Finance Minister Arun Jaitley on Thursday said the country will need a “boom period” like during 2003 to 2008 in order to achieve a 10 per cent growth, which is a “challenging figure”.
“A 10 per cent growth is a very challenging figure and a 10 per cent growth will not depend merely on domestic factors. It will also depend on how the world is moving,” Jaitley said here at the HT Leadership Summit.
“We managed for three years, a 7-8 per cent growth rate at the time when the world was moving slowly. And I think we effectively used that period, while we were growing between 7 and 8 per cent and the world was slow, in order to bring a series of structural changes in the economy. Certainly, it will help us in the medium and long term to expedite the growth itself.
“I’m realistic that to reach a double-digit growth we need to have a boom period that we had between 2003 and 2008. If the world is only on recovery mode, as the world today is, for an economy to generate that kind of demand on its own is going to be extremely difficult,” he asserted.
Talking about the recently rolled-out Goods and Services Tax (GST) rates, Jaitley said if GST rates were initially fixed at lower levels, it would have had an inflationary impact on the economy.
“I don’t think the teething problems (in implementation of GST) had anything to do with the rates because initially if we would have come with the lower rates GST would have had an inflationary impact,” said Jaitley.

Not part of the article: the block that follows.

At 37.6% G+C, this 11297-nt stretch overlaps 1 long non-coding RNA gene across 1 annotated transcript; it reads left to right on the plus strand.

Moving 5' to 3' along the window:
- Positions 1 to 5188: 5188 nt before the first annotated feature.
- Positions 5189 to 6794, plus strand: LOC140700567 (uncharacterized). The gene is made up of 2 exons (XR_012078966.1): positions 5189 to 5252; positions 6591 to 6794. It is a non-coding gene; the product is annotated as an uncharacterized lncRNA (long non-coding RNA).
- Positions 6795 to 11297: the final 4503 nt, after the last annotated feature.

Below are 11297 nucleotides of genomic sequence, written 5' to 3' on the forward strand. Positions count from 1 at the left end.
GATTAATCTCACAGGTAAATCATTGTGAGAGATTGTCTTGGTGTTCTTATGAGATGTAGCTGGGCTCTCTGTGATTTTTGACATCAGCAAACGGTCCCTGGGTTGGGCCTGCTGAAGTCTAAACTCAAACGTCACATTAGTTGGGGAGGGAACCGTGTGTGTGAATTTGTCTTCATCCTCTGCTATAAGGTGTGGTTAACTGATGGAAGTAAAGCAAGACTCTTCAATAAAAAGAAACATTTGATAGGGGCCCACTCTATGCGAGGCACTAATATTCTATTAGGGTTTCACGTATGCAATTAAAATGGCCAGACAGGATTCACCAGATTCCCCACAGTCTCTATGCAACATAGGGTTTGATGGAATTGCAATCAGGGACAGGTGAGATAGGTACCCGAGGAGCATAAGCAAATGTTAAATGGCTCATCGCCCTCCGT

“Earlier, there used be an effective tax rate of 31 per cent, we temporarily parked them at 28 per cent. On most of the items we have brought it down to 18 per cent and 12 per cent now.”
Hinting at merger of 12 per cent and 18 per cent rates, Jaitley said rationalisation of taxes have started ahead of schedule and future rationalisation will depend on revenue collection.
“Future rationalisation will depend on how the collections go on. The collections have to improve. We have to maintain a revenue neutrality,” said Jaitley.
“We have already thinned out the 28 per cent bracket, it can thin down more. As far as your collections are going up, the next stage would be – Do you have a scope then for merging the 12 and 18 per cent tax brackets?” he asked.
Jaitley added that a single-rate tax system is only possible in an economy where the purchasing power of people is the same.
“It is possible only in an economy where there is similarly placed population to have a single rate to start off with. In a highly differentiated society like India, it is not possible. Therefore we started with differential rates.”
Talking about employment, the Finance Minister said since most of employment in the country is generated by the small and medium enterprises (SMEs), informal and the unorganised sector, one of the major areas where the government will concentrate is on SME as well as the informal sector.
Talking about the government’s plan for the Union Budget 2018-19, which will be its last before the 2019 elections, the Finance Minister said there will two focus areas — infratsructure and rural India.